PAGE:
Neither of you are psychologists, nor am I; however, what have we learned? And the reason I’m asking this is because I think it may well have predictive value for us as we get deeper into the digital reality. As we go towards the metaverse, the prediction of that I think has tremendous opportunity, tremendous upside for us as investors in getting it right. But is it as simple as saying, “Let’s just take how people behave in the physical world, and we’ll just replicate that faithfully in the digital world”? Or have we seen enough evidence already to say that actually, a person who would behave one way in the physical world has certain wants, needs, desires, habits, interests, they could be really radically different in the digital world? Drew, have a go at that first.

Drew Buckley: Sure. I think first of all, it will be different. If you think about the hierarchy of needs, a lot of what the internet has helped us to be able to do is reduce the time that we have to spend on basic things. Getting your groceries now can be delivered right to your door at a decent price, food delivery can happen from any restaurant that you want, and there’s so many more examples. Those are just two foods services at the lowest level of the hierarchy of needs, but so many other services can be taken care of for you digitally at a small fee or a low fee that that just gives you time back in your day to spend on leisure or to spend on other things.

And what you see is people take that time that they’re saving from digital enablement, and then they spend it in the digital world doing these things that you talk about. You go and now that all those needs are covered—food, shelter, all those things—you do see people spending more time on leisure and things like that in the digital world.

I do think that it allows some form of anonymity. You can be anyone you want in the digital world. It allows you to change who you are depending on which reality you’re in in the digital world. If you don’t like the person that you’ve put out there, you can kind of change who you are pretty quickly. You can delete your whole Facebook page and start a new one if you want. So, I think it does give people the option to be different if they want to, and then change that as they see fit going forward.

There are all sorts of different, smaller mediums maybe where you could seek out like-minded people in any number of areas, which would be more difficult to do just if you didn’t have that digital world. You can just search for a different community and find that community. You can broadcast as much as you want. You can show yourself doing dances on TikTok or show pictures of yourself or your kids on Instagram, or you can just consume.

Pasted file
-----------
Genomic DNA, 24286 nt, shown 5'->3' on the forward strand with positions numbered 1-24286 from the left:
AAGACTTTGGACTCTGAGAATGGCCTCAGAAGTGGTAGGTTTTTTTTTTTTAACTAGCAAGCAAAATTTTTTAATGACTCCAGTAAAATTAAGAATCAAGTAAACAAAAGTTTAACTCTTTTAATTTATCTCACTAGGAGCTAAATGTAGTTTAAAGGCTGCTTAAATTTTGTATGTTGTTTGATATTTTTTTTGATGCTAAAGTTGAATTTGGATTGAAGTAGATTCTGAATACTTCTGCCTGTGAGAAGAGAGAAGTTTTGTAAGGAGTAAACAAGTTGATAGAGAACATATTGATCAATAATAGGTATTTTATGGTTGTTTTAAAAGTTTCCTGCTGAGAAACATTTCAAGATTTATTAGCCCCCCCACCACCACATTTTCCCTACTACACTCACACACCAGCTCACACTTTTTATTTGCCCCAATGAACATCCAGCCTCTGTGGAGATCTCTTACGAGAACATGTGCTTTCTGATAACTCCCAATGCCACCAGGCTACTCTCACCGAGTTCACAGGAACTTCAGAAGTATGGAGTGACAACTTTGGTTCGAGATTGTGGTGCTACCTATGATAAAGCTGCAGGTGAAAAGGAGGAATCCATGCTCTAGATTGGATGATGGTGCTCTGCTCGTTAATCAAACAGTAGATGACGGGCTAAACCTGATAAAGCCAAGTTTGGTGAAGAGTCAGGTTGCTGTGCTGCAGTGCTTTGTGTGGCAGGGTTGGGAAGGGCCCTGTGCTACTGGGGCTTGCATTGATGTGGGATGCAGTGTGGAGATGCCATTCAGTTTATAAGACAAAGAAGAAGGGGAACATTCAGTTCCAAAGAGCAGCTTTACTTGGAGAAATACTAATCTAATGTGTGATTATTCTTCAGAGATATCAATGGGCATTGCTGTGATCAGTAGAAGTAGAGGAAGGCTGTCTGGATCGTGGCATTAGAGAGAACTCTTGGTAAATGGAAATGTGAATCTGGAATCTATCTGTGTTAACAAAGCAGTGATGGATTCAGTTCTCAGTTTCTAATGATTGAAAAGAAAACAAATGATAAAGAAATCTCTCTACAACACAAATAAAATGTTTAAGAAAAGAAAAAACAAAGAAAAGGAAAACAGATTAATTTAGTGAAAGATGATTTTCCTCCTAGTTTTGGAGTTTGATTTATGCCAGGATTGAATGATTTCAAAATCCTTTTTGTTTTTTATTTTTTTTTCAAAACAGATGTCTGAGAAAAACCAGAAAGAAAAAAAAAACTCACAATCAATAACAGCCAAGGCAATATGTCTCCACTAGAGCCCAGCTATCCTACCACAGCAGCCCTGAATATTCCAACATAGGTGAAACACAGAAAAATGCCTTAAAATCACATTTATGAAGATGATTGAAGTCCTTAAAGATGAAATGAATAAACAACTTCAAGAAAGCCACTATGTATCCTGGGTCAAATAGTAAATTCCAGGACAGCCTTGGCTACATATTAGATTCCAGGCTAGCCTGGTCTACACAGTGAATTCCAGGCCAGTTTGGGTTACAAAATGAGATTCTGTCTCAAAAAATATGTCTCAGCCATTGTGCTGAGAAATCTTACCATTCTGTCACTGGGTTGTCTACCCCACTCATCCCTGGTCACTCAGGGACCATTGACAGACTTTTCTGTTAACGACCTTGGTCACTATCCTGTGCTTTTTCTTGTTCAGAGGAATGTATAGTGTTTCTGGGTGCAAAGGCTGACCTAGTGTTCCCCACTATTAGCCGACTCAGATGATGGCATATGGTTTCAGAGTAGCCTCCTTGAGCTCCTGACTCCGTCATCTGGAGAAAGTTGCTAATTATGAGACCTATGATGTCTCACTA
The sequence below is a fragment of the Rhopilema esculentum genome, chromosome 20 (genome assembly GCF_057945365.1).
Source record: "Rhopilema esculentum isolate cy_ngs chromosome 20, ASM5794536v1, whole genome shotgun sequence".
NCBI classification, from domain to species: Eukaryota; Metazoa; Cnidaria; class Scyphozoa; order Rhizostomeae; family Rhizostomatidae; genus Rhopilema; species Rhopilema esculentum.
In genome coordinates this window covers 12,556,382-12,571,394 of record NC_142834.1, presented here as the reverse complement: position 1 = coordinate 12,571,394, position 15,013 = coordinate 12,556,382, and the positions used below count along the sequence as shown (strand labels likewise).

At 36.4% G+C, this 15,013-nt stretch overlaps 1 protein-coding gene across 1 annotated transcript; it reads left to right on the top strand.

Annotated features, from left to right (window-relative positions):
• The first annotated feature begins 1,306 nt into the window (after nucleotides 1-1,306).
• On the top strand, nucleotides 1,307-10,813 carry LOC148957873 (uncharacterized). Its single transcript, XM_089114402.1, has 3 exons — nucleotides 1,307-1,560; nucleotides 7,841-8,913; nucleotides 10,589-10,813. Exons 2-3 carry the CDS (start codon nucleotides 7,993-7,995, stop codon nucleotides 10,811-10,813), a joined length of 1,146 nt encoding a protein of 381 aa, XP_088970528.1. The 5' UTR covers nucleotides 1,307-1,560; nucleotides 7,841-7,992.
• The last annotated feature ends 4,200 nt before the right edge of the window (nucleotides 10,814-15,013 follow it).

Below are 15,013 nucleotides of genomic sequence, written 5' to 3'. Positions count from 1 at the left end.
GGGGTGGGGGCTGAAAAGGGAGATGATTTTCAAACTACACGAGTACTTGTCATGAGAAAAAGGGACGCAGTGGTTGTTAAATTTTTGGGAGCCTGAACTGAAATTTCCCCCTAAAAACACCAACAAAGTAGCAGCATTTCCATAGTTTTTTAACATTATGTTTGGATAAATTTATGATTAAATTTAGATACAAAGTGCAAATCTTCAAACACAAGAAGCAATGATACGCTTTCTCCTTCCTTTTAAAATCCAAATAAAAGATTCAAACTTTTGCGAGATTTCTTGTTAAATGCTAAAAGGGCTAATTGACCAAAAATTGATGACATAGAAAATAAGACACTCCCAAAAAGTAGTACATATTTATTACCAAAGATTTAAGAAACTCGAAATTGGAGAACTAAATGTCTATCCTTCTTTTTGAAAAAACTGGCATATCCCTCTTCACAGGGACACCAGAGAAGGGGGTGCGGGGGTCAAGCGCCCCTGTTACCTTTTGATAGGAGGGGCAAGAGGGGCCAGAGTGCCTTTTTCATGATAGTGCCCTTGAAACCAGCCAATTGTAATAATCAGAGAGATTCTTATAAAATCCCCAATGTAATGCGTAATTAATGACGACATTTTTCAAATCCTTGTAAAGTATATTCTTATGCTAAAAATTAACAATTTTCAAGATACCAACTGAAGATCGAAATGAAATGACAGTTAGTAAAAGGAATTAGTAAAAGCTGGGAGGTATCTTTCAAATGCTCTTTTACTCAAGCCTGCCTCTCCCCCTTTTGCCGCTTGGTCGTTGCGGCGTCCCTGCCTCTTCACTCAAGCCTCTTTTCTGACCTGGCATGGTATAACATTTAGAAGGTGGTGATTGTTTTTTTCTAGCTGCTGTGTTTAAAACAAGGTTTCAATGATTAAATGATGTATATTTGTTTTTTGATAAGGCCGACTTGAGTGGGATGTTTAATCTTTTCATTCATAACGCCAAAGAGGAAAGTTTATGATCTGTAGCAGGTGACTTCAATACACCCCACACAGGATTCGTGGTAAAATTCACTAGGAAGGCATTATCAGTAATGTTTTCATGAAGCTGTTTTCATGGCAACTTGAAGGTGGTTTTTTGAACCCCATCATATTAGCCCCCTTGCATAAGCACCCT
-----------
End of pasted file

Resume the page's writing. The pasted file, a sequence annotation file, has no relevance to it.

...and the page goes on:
And so, I think it does allow people to be different, and that’s where you get to the psychology. Right, we’re not psychologists, but what we constantly think about and try to understand is, okay, what drives somebody to actually do that? What drives it to become a platform? What drives it to become a network where everybody wants to be on there? What’s the problem that it’s solving? And that’s so important, right? We keep coming back to that and trying to understand how to drive that user engagement, how to drive the staying power, and then how to monetize that.

Bill Benton: I would just say we’re not psychologists. I think at the core the wants and needs are exactly the same, but when you go into the digital world the friction in your behavior is different. And so, I actually think there is more likelihood of bad behavior in the digital world versus the physical world. There is kind of this general social contract that exists that is just generally more broken in the social world.

Having said that, a lot of the same behaviors do exist, and Drew pointed to many of them. I will say, yeah, they’ll do dances, but also in this digital world you have those whales, those people that want to signal their status. They will throw flowers that cost thousands of dollars at performers, or they will throw eggs at people who don’t sing quite like they should on a karaoke thing. There are people that will have some of the same underlying core wants and needs that express them in the same way I think in the digital world, but I do think there is a social contract element that is violated more often than not moreso in the digital world than the physical world.

Hugo Scott-Gall: Okay. All that remains for me to say is we’ve confirmed that we’re not quite in the metaverse, that Bill and Drew are both still physical people in physical form, but we’re getting closer to the metaverse. So, Bill and Drew, thanks for coming on. Thanks for talking to us about the future. It was great fun. Thank you again.

Bill Benton: Thank you, Hugo.

Drew Buckley: Yeah, thank you. Good talk.

Meet Our Moderator

Hugo Scott-Gall, Partner